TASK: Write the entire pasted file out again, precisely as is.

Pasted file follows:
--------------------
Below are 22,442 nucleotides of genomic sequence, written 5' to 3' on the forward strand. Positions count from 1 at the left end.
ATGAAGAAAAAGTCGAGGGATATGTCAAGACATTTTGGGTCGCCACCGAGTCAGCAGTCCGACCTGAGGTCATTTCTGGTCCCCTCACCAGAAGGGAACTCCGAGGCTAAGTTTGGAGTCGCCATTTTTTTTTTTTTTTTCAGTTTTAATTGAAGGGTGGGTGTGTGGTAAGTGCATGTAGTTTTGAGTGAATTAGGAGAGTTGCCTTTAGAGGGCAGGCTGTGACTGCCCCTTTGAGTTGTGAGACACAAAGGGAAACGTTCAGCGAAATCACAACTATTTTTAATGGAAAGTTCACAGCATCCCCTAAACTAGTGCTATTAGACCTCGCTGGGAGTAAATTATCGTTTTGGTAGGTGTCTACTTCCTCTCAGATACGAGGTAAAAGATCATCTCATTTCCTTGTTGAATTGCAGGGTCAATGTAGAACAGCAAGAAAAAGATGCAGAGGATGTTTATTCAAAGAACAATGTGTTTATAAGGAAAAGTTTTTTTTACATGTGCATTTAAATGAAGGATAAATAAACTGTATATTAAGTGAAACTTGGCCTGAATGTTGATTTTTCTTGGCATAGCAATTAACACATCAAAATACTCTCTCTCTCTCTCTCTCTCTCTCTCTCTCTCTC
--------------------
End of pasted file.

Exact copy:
Below are 22,442 nucleotides of genomic sequence, written 5' to 3' on the forward strand. Positions count from 1 at the left end.
ATGAAGAAAAAGTCGAGGGATATGTCAAGACATTTTGGGTCGCCACCGAGTCAGCAGTCCGACCTGAGGTCATTTCTGGTCCCCTCACCAGAAGGGAACTCCGAGGCTAAGTTTGGAGTCGCCATTTTTTTTTTTTTTTTCAGTTTTAATTGAAGGGTGGGTGTGTGGTAAGTGCATGTAGTTTTGAGTGAATTAGGAGAGTTGCCTTTAGAGGGCAGGCTGTGACTGCCCCTTTGAGTTGTGAGACACAAAGGGAAACGTTCAGCGAAATCACAACTATTTTTAATGGAAAGTTCACAGCATCCCCTAAACTAGTGCTATTAGACCTCGCTGGGAGTAAATTATCGTTTTGGTAGGTGTCTACTTCCTCTCAGATACGAGGTAAAAGATCATCTCATTTCCTTGTTGAATTGCAGGGTCAATGTAGAACAGCAAGAAAAAGATGCAGAGGATGTTTATTCAAAGAACAATGTGTTTATAAGGAAAAGTTTTTTTTACATGTGCATTTAAATGAAGGATAAATAAACTGTATATTAAGTGAAACTTGGCCTGAATGTTGATTTTTCTTGGCATAGCAATTAACACATCAAAATACTCTCTCTCTCTCTCTCTCTCTCTCTCTCTCTCTC